Mercedes Made Audi Into What It Is Today
A story that doesn’t get told enough is how Mercedes directly gave Audi the tools to become a heated rival. In the process, the door might have been held open for BMW, too. In the first decades after World War II, Audi was lying dormant in the Auto Union family with Horch and Wanderer. DKW was the only active brand of the four rings. While its three-cylinder, two-stroke products were powerful, they were rudimentary. So DKW remained in the lower market segments, and Auto Union’s outlook was bleak. Sales were slow, which was worrisome to company’s then-parent company Daimler-Benz. During this same time, Mercedes had been flirting with the idea of re-entering some of the more mass-produced market segments it had served before the war. There were a few prototypes created, including the W118 (later W119) sedan/coupe seen here in the early 1960s. RELATED: The Mercedes-Benz 220 S Cabriolet is a German Icon
Today we can understand the potential appeal in a premium small car like this. The W118’s large Mercedes tri-star emblem was a feature shared with the flashy SL cars, and this one had the wide grille to match the recently introduced Pagoda. Even Mercedes officially acknowledged the similarities, “With their SL face, low beltline, roof attachment clearance and rear design, the test vehicles produced were close to the Mercedes-Benz 230 SL (W113) in terms of style.”
So when it was clear DKW needed help, Mercedes saw its baby Benz as the way forward. They sent its head of Advanced Passenger Car Development, Ludwig Kraus, down to Auto Union in Ingolstadt. He was armed with the design for the W118/W119 and a new high-compression 1.7-liter four-stroke engine codenamed M118.
The first fruit of this action could be seen in the 1963 DKW F102 model. The squared-off unibody car was a radical departure from the company’s previous rounded models. The uncluttered three-box design with thin pillars and a large greenhouse had more than a passing resemblance to Mercedes-Benz’s W118. But this car still had the old fashioned two-stroke motor.
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The German public turned up its nose to the smoky old technology. Slow sales of the F102 was the last stand for Mercedes. The company explained, “Auto Union was focused on the lower market segment; for Daimler-Benz AG to enjoy success in the lower mid-range would have meant too great a financial investment.”
Mercedes wanted cash to build a new truck plant, and so they sold Auto Union to Volkswagen in 1964. During this acquisition two key elements remained in Ingolstadt—Kraus and the plans for the M118 motor.
Auto Union would update the F102 to the F103 in 1965, and two pivotal events happened. The new car utilized a new four-cylinder, four-stroke motor. It was also decided that the DKW name was too tarnished in the public’s mind, and so the first post-WWII car with an Audi badge was born.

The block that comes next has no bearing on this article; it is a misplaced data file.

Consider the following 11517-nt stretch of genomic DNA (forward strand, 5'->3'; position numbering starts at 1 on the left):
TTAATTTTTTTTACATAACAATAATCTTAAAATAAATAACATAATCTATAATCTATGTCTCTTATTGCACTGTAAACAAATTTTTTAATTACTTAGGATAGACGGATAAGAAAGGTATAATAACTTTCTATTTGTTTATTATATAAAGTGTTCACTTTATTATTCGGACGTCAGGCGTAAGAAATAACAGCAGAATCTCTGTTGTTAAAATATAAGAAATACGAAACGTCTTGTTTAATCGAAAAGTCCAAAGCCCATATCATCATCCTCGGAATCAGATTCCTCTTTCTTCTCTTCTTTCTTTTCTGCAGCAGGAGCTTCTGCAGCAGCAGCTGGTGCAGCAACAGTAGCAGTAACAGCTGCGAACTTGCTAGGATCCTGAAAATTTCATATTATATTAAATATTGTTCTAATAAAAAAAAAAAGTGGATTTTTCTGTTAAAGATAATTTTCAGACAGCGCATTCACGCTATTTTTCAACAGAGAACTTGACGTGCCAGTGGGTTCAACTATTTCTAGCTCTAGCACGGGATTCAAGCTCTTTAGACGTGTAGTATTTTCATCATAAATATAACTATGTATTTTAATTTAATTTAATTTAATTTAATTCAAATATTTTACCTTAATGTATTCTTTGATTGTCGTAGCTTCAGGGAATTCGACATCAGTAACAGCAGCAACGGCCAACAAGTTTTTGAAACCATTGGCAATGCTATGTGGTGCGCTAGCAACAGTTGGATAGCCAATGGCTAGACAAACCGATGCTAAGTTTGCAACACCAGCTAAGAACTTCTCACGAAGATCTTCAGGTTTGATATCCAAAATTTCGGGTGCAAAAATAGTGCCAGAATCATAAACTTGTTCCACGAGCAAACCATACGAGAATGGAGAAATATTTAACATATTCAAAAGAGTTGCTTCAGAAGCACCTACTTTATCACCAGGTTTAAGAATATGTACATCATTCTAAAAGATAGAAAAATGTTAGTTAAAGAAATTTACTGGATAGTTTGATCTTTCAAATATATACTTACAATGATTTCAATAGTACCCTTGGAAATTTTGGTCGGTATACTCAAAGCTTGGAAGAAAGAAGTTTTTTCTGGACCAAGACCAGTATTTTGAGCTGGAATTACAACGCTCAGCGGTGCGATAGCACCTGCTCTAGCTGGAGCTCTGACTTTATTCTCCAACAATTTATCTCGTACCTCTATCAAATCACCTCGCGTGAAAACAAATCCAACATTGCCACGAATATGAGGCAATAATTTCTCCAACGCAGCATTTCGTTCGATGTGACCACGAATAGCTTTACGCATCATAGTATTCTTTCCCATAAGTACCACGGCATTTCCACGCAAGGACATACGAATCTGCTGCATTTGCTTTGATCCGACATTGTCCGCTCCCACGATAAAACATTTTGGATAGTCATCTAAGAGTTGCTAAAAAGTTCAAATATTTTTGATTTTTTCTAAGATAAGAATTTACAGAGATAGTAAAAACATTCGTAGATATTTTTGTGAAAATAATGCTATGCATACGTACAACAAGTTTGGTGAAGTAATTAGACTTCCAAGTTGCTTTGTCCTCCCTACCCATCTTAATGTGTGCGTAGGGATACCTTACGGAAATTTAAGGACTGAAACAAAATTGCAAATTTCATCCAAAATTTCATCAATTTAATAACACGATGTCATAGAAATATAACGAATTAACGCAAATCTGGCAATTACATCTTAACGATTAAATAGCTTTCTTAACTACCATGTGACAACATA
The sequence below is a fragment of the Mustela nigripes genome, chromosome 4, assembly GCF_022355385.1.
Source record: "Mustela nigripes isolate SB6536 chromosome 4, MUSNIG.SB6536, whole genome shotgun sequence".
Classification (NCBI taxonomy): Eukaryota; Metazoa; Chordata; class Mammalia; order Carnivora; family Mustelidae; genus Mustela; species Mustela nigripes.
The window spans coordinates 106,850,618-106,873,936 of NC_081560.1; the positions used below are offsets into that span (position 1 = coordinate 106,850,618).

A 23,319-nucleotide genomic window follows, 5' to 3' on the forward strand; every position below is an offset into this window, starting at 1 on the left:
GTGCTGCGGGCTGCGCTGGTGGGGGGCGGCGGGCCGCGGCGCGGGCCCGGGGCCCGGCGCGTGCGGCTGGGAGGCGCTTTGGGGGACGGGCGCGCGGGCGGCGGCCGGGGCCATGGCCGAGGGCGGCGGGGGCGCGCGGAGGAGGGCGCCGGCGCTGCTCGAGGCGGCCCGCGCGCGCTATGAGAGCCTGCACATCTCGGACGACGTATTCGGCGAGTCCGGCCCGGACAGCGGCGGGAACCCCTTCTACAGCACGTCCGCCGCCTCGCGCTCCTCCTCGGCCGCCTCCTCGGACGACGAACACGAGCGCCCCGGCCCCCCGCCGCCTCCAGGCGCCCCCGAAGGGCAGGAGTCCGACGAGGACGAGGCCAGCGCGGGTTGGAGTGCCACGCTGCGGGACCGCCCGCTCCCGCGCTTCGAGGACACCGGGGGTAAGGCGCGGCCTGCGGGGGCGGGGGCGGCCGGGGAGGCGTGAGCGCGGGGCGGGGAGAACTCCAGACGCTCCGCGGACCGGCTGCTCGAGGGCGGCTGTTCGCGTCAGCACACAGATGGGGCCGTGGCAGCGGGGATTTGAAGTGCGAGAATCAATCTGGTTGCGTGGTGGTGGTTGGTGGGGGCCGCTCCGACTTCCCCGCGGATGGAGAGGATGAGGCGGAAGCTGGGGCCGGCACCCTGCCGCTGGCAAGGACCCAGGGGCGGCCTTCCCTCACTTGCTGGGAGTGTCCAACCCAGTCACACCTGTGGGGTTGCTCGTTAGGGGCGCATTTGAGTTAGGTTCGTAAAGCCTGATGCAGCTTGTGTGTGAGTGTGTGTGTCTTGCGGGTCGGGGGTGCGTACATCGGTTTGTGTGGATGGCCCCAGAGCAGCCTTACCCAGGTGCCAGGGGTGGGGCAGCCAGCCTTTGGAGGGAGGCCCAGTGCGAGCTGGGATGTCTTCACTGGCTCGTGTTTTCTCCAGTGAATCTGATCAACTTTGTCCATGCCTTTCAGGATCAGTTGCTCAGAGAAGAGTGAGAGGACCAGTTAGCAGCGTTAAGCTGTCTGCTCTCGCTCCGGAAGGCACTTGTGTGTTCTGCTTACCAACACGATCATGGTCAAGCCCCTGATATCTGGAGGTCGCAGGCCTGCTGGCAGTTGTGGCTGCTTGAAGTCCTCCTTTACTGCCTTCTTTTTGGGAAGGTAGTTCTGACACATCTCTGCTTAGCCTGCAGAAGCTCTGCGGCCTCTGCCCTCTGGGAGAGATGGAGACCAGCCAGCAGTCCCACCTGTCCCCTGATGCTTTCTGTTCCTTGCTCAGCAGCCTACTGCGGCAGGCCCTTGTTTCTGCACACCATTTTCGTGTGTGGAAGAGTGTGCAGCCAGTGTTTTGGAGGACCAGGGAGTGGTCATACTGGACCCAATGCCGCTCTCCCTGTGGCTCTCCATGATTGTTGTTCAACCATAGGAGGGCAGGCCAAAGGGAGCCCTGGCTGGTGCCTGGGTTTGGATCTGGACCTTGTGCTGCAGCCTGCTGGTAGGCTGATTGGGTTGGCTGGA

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The high-compression (11.5:1) motor based on the Mercedes M118 design was the exact opposite of the antiquated two-stroke that it replaced. In fact, the power was so good, the engineering was utilized to expand the range of Audi vehicles into larger and more upscale market segments.
The water-cooled motor was also vastly different from the technology used by Volkswagen at the time. That gave Kraus, now Chief Engineer at Auto Union, the confidence to insist that his engineering department be separate from its VW parent. This is a key factor that allowed Audi to grow its new reputation so rapidly.
It would take many more strategic engineering steps for the quad-ringed brand to climb from one of the lowest segments in the market to the top rung. Still, it’s hard to deny that a giveaway by Mercedes decades ago sowed the seeds for one of its chief rivals today.
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It should also be noted that this development timeline is close to BMW’s New Class premium compact cars that are credited with saving the company. This makes for an interesting speculation of what the market would look like if Daimler-Benz had continued the development of the W118/119 as its own? Had this compact car been sold under the tri-star badge, would Audi be as distant a memory as Horch? Would BMW not have had a wide-open segment for its corporate recovery?
Today, Mercedes-Benz’s overall success requires little pity for missed opportunities. But it is interesting how one moderately priced car changed the whole premium marque landscape.
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